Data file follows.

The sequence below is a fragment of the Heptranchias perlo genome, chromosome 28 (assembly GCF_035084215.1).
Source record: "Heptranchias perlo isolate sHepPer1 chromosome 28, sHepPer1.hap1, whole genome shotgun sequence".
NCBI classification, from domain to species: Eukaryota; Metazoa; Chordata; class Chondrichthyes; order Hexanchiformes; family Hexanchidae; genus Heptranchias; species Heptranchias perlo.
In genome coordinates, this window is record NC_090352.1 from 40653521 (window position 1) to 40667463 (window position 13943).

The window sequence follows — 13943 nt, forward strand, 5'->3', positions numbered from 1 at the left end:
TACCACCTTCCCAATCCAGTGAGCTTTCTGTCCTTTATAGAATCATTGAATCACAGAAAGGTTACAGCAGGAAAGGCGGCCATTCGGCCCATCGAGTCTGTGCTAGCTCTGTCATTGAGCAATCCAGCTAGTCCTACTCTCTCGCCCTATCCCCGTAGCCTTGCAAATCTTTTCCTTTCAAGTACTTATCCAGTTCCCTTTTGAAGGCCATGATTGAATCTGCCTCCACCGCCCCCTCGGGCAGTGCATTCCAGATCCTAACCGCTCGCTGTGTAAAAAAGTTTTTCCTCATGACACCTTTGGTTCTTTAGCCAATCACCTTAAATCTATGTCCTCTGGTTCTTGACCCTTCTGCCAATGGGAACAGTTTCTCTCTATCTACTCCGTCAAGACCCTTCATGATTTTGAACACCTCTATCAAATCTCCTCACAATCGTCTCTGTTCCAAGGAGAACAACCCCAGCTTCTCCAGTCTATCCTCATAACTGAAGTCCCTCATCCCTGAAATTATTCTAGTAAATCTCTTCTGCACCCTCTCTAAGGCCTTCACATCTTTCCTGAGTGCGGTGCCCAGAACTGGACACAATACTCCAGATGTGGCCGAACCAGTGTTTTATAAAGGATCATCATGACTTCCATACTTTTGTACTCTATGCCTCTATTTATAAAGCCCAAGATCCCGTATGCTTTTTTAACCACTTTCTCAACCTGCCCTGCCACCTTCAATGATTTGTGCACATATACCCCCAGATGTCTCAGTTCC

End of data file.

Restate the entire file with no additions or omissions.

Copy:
The sequence below is a fragment of the Heptranchias perlo genome, chromosome 28 (assembly GCF_035084215.1).
Source record: "Heptranchias perlo isolate sHepPer1 chromosome 28, sHepPer1.hap1, whole genome shotgun sequence".
NCBI classification, from domain to species: Eukaryota; Metazoa; Chordata; class Chondrichthyes; order Hexanchiformes; family Hexanchidae; genus Heptranchias; species Heptranchias perlo.
In genome coordinates, this window is record NC_090352.1 from 40653521 (window position 1) to 40667463 (window position 13943).

The window sequence follows — 13943 nt, forward strand, 5'->3', positions numbered from 1 at the left end:
TACCACCTTCCCAATCCAGTGAGCTTTCTGTCCTTTATAGAATCATTGAATCACAGAAAGGTTACAGCAGGAAAGGCGGCCATTCGGCCCATCGAGTCTGTGCTAGCTCTGTCATTGAGCAATCCAGCTAGTCCTACTCTCTCGCCCTATCCCCGTAGCCTTGCAAATCTTTTCCTTTCAAGTACTTATCCAGTTCCCTTTTGAAGGCCATGATTGAATCTGCCTCCACCGCCCCCTCGGGCAGTGCATTCCAGATCCTAACCGCTCGCTGTGTAAAAAAGTTTTTCCTCATGACACCTTTGGTTCTTTAGCCAATCACCTTAAATCTATGTCCTCTGGTTCTTGACCCTTCTGCCAATGGGAACAGTTTCTCTCTATCTACTCCGTCAAGACCCTTCATGATTTTGAACACCTCTATCAAATCTCCTCACAATCGTCTCTGTTCCAAGGAGAACAACCCCAGCTTCTCCAGTCTATCCTCATAACTGAAGTCCCTCATCCCTGAAATTATTCTAGTAAATCTCTTCTGCACCCTCTCTAAGGCCTTCACATCTTTCCTGAGTGCGGTGCCCAGAACTGGACACAATACTCCAGATGTGGCCGAACCAGTGTTTTATAAAGGATCATCATGACTTCCATACTTTTGTACTCTATGCCTCTATTTATAAAGCCCAAGATCCCGTATGCTTTTTTAACCACTTTCTCAACCTGCCCTGCCACCTTCAATGATTTGTGCACATATACCCCCAGATGTCTCAGTTCC